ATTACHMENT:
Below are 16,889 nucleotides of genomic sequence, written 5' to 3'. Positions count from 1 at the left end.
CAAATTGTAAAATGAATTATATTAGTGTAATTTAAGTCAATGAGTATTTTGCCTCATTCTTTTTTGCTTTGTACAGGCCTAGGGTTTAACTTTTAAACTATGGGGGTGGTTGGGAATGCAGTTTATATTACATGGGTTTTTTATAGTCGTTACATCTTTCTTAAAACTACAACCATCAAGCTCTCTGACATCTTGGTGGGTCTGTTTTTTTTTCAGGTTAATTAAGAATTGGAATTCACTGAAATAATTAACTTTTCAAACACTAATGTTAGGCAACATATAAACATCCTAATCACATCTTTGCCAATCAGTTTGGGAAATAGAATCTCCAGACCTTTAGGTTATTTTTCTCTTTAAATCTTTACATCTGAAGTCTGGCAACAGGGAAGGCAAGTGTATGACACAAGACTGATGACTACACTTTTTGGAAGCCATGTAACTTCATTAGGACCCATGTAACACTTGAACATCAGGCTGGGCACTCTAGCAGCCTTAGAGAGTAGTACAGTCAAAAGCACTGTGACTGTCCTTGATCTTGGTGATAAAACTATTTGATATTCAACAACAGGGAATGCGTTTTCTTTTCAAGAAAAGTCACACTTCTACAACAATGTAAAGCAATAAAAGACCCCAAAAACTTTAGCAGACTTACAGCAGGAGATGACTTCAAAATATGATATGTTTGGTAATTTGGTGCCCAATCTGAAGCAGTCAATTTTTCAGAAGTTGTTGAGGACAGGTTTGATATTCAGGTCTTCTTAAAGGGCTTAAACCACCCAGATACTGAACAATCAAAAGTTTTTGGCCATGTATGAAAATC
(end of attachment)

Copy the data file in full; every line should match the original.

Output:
Below are 16,889 nucleotides of genomic sequence, written 5' to 3'. Positions count from 1 at the left end.
CAAATTGTAAAATGAATTATATTAGTGTAATTTAAGTCAATGAGTATTTTGCCTCATTCTTTTTTGCTTTGTACAGGCCTAGGGTTTAACTTTTAAACTATGGGGGTGGTTGGGAATGCAGTTTATATTACATGGGTTTTTTATAGTCGTTACATCTTTCTTAAAACTACAACCATCAAGCTCTCTGACATCTTGGTGGGTCTGTTTTTTTTTCAGGTTAATTAAGAATTGGAATTCACTGAAATAATTAACTTTTCAAACACTAATGTTAGGCAACATATAAACATCCTAATCACATCTTTGCCAATCAGTTTGGGAAATAGAATCTCCAGACCTTTAGGTTATTTTTCTCTTTAAATCTTTACATCTGAAGTCTGGCAACAGGGAAGGCAAGTGTATGACACAAGACTGATGACTACACTTTTTGGAAGCCATGTAACTTCATTAGGACCCATGTAACACTTGAACATCAGGCTGGGCACTCTAGCAGCCTTAGAGAGTAGTACAGTCAAAAGCACTGTGACTGTCCTTGATCTTGGTGATAAAACTATTTGATATTCAACAACAGGGAATGCGTTTTCTTTTCAAGAAAAGTCACACTTCTACAACAATGTAAAGCAATAAAAGACCCCAAAAACTTTAGCAGACTTACAGCAGGAGATGACTTCAAAATATGATATGTTTGGTAATTTGGTGCCCAATCTGAAGCAGTCAATTTTTCAGAAGTTGTTGAGGACAGGTTTGATATTCAGGTCTTCTTAAAGGGCTTAAACCACCCAGATACTGAACAATCAAAAGTTTTTGGCCATGTATGAAAATC